SOPA Worldwide: UN Group Plots in Secret Against Net FreedomDecember 4th, 2012
At this very moment, the 2012 World Conference on International Telecommunications is underway. Meetings of the International Telecommunication Union, a subsidiary of the UN, generally deal in policy issues relevant to telecoms, but the non-democratic institution is now considering a power grab that could lead to SOPA-like internet regulation at the international level.
Wired is reporting that the organization has already suggested some radical concepts. It claims that governments have the power to regulate internet transmissions already, and many foreign governments are pushing for a new service model for the internet under which consumers must pay host networks in other countries each time they visit a website. Let’s examine this vicious new threat to internet freedom, happening right now.
ITU’s New Internet Service Model Would Render It Useless to Many
From an economic standpoint, applying “termination fees” like those used in international cell phone calling to the internet could totally destroy the user experience currently realized in the marketplace. As it stands, consumers are free to visit whichever websites they want. Those websites can choose to limit access to particular types of content in exchange for money if they like, but users are not charged simply for visiting the site at all.
Termination fees would penalize consumers for using internet content on other networks by requiring providers to charge those users who visit sites outside of their host network. Also, the plan is to implement record-keeping policies that would allow online browsing to be monitored in a manner similar to cell phone calls. As such, it’s safe to say that the move towards treating internet sessions like a telephone call has both economic and user privacy implications.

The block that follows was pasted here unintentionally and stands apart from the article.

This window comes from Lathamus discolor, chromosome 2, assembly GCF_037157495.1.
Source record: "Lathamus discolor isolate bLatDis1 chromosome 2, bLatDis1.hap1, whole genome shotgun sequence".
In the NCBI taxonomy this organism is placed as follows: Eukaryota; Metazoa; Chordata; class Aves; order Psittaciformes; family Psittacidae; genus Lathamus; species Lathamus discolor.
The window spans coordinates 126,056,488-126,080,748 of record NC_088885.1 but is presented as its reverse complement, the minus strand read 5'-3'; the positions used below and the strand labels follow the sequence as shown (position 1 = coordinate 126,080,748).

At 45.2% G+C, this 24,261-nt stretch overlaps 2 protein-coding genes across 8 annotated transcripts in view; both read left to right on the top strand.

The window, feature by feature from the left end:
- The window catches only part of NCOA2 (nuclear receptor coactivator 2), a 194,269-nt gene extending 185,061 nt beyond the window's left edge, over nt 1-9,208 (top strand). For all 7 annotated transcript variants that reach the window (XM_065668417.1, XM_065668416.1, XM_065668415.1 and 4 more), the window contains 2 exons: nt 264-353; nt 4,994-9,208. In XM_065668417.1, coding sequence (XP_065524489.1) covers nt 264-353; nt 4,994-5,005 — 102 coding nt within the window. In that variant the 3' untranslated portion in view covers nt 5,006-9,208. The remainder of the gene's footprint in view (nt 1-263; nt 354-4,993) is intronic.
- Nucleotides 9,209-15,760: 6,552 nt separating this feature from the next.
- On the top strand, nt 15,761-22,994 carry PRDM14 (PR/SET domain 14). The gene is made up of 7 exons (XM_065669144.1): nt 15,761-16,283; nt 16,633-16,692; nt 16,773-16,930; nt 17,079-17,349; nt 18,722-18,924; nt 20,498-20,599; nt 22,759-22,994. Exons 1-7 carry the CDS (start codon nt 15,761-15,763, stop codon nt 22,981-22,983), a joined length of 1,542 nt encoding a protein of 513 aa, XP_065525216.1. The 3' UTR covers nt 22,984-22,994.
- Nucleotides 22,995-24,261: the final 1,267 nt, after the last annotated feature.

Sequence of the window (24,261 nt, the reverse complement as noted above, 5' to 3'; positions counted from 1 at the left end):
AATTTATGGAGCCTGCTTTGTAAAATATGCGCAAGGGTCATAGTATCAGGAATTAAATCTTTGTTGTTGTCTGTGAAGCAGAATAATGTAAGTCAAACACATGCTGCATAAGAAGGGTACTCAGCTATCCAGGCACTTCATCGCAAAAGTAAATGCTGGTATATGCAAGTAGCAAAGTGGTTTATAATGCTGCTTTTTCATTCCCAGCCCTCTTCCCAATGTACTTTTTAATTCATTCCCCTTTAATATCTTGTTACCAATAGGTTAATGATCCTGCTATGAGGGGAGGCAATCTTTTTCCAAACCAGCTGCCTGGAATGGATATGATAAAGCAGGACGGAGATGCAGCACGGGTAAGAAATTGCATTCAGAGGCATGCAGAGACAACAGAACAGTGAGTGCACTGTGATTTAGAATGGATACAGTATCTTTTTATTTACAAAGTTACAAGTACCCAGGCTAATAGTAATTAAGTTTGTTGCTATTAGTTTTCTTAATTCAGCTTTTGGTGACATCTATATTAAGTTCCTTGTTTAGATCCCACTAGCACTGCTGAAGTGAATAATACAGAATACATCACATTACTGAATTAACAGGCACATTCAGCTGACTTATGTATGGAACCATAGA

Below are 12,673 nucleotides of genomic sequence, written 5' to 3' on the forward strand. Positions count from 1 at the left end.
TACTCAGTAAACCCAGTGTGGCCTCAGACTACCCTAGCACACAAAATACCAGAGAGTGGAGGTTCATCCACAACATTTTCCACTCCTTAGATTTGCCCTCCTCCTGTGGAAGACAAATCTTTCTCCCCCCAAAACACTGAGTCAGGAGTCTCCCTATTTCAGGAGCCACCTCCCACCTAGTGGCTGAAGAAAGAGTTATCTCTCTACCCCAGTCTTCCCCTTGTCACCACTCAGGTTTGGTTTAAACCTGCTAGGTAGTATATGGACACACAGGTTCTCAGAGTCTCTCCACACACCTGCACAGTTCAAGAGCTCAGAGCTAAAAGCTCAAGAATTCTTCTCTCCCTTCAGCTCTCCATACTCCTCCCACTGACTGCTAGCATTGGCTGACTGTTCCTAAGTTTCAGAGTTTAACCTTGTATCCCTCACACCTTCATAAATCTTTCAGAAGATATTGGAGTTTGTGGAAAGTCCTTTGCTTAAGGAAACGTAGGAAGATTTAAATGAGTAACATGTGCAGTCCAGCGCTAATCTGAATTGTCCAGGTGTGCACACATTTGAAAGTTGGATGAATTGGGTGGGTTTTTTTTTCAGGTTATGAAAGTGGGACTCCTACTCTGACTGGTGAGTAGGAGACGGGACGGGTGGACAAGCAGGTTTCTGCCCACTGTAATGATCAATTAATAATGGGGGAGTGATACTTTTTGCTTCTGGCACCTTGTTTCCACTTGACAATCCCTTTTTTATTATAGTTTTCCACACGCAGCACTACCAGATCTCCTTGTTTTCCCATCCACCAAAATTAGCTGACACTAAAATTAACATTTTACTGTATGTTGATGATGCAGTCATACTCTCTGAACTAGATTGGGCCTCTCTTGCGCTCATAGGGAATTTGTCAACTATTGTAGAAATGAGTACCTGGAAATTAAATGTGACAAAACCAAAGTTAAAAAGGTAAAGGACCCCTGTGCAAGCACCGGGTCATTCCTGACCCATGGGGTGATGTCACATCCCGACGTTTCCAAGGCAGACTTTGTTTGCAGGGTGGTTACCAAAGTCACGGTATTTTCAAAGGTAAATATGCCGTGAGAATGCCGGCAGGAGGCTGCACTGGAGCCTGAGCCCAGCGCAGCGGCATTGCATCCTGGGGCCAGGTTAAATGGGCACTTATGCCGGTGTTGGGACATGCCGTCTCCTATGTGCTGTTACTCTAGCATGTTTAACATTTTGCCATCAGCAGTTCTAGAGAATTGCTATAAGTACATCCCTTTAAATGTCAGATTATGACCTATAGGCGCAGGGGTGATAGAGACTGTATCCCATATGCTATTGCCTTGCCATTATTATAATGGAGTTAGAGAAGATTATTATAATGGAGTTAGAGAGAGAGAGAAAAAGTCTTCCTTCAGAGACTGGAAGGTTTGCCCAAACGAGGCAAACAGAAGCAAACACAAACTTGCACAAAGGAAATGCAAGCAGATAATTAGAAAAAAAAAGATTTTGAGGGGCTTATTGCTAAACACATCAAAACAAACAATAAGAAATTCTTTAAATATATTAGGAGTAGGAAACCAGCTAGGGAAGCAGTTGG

ITU Secretary-General Claims Governments Can Already Censor the Internet
Despite the democratic victories that have been won by people worldwide against various government-backed internet-takeover schemes such as CISPA and SOPA, ITU chief Hamadoun Touré claims that governments already have the authority to censor web content if it is allegedly “dangerous to the security of the State or contrary to its laws, to public order or to decency.” Making this claim represents an extraordinary power grab for an organization which has been granted no regulatory authority over the internet.
Executives at Google and Mozilla have expressed concerns that this secret organization is attempting to dictate internet policy without taking providers into consideration. Meanwhile, many of the secret documents from the conference have already been leaked online.
On the domestic front, additional threats to internet freedom are being plotted. A group of US senators recently failed to add an internet sales tax to the National Defense Authorization Act of 2013. After SOPA originally failed, it was essentially re-branded as the international treaty CISPA. When that also failed, executive orders were written, claiming that similar authorities are already within the existing power of the executive branch.
The free and open internet is one of the few things working in the modern economy. It has also given people worldwide unprecedented power over tyrannical governments, as many brutal regimes were toppled as soon as their citizens began using social media. It’s clear that governments will continue to try to sneak through bills to limit internet freedom.
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